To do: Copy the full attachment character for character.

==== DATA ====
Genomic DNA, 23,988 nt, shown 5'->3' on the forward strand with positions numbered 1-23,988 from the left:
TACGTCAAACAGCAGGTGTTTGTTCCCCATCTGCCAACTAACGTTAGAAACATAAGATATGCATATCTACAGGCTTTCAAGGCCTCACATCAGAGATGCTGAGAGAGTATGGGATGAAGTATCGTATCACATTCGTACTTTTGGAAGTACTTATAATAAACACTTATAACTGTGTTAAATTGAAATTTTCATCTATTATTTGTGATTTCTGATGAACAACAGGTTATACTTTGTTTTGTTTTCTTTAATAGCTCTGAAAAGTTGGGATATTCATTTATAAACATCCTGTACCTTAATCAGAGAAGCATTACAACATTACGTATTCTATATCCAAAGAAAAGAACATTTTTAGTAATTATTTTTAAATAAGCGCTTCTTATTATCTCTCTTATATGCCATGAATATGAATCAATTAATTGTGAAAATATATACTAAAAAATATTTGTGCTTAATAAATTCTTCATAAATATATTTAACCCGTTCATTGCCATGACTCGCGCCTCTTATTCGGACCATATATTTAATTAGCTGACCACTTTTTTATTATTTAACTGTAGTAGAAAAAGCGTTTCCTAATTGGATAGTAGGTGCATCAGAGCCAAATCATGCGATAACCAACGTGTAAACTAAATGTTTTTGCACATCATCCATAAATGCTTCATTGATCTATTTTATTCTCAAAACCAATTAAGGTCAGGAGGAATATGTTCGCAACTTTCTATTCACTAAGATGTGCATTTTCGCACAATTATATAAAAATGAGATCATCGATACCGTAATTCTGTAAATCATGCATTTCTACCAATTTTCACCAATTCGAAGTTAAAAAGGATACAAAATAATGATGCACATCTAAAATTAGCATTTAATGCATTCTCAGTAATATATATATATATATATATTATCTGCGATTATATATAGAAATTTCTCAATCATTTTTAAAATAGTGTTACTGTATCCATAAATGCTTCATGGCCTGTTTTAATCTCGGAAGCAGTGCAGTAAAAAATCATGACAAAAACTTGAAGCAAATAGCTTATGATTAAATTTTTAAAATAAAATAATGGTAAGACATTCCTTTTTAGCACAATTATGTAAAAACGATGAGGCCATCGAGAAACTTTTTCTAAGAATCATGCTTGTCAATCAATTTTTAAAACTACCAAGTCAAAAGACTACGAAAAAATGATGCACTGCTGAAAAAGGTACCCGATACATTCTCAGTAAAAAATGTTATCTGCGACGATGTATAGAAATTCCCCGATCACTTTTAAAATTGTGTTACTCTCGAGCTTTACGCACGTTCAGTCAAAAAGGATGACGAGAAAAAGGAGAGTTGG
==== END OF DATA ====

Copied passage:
Genomic DNA, 23,988 nt, shown 5'->3' on the forward strand with positions numbered 1-23,988 from the left:
TACGTCAAACAGCAGGTGTTTGTTCCCCATCTGCCAACTAACGTTAGAAACATAAGATATGCATATCTACAGGCTTTCAAGGCCTCACATCAGAGATGCTGAGAGAGTATGGGATGAAGTATCGTATCACATTCGTACTTTTGGAAGTACTTATAATAAACACTTATAACTGTGTTAAATTGAAATTTTCATCTATTATTTGTGATTTCTGATGAACAACAGGTTATACTTTGTTTTGTTTTCTTTAATAGCTCTGAAAAGTTGGGATATTCATTTATAAACATCCTGTACCTTAATCAGAGAAGCATTACAACATTACGTATTCTATATCCAAAGAAAAGAACATTTTTAGTAATTATTTTTAAATAAGCGCTTCTTATTATCTCTCTTATATGCCATGAATATGAATCAATTAATTGTGAAAATATATACTAAAAAATATTTGTGCTTAATAAATTCTTCATAAATATATTTAACCCGTTCATTGCCATGACTCGCGCCTCTTATTCGGACCATATATTTAATTAGCTGACCACTTTTTTATTATTTAACTGTAGTAGAAAAAGCGTTTCCTAATTGGATAGTAGGTGCATCAGAGCCAAATCATGCGATAACCAACGTGTAAACTAAATGTTTTTGCACATCATCCATAAATGCTTCATTGATCTATTTTATTCTCAAAACCAATTAAGGTCAGGAGGAATATGTTCGCAACTTTCTATTCACTAAGATGTGCATTTTCGCACAATTATATAAAAATGAGATCATCGATACCGTAATTCTGTAAATCATGCATTTCTACCAATTTTCACCAATTCGAAGTTAAAAAGGATACAAAATAATGATGCACATCTAAAATTAGCATTTAATGCATTCTCAGTAATATATATATATATATATATTATCTGCGATTATATATAGAAATTTCTCAATCATTTTTAAAATAGTGTTACTGTATCCATAAATGCTTCATGGCCTGTTTTAATCTCGGAAGCAGTGCAGTAAAAAATCATGACAAAAACTTGAAGCAAATAGCTTATGATTAAATTTTTAAAATAAAATAATGGTAAGACATTCCTTTTTAGCACAATTATGTAAAAACGATGAGGCCATCGAGAAACTTTTTCTAAGAATCATGCTTGTCAATCAATTTTTAAAACTACCAAGTCAAAAGACTACGAAAAAATGATGCACTGCTGAAAAAGGTACCCGATACATTCTCAGTAAAAAATGTTATCTGCGACGATGTATAGAAATTCCCCGATCACTTTTAAAATTGTGTTACTCTCGAGCTTTACGCACGTTCAGTCAAAAAGGATGACGAGAAAAAGGAGAGTTGG